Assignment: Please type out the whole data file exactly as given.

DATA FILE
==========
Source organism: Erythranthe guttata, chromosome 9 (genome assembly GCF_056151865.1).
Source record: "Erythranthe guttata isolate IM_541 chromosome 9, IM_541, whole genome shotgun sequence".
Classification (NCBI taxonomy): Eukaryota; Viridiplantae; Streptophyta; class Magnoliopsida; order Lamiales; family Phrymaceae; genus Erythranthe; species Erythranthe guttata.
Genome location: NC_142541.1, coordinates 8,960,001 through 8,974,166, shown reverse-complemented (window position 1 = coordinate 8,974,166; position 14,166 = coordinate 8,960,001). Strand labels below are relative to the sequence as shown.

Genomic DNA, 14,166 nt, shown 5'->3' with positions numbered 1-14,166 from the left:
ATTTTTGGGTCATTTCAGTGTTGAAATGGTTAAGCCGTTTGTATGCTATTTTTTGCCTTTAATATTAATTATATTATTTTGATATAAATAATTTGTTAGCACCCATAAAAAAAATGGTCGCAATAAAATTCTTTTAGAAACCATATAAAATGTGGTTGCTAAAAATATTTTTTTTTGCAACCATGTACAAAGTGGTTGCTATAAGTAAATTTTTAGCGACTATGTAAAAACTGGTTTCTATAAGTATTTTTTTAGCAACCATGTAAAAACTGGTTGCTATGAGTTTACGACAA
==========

Source organism: Erythranthe guttata, chromosome 9 (genome assembly GCF_056151865.1).
Source record: "Erythranthe guttata isolate IM_541 chromosome 9, IM_541, whole genome shotgun sequence".
Classification (NCBI taxonomy): Eukaryota; Viridiplantae; Streptophyta; class Magnoliopsida; order Lamiales; family Phrymaceae; genus Erythranthe; species Erythranthe guttata.
Genome location: NC_142541.1, coordinates 8,960,001 through 8,974,166, shown reverse-complemented (window position 1 = coordinate 8,974,166; position 14,166 = coordinate 8,960,001). Strand labels below are relative to the sequence as shown.

Genomic DNA, 14,166 nt, shown 5'->3' with positions numbered 1-14,166 from the left:
ATTTTTGGGTCATTTCAGTGTTGAAATGGTTAAGCCGTTTGTATGCTATTTTTTGCCTTTAATATTAATTATATTATTTTGATATAAATAATTTGTTAGCACCCATAAAAAAAATGGTCGCAATAAAATTCTTTTAGAAACCATATAAAATGTGGTTGCTAAAAATATTTTTTTTTGCAACCATGTACAAAGTGGTTGCTATAAGTAAATTTTTAGCGACTATGTAAAAACTGGTTTCTATAAGTATTTTTTTAGCAACCATGTAAAAACTGGTTGCTATGAGTTTACGACAA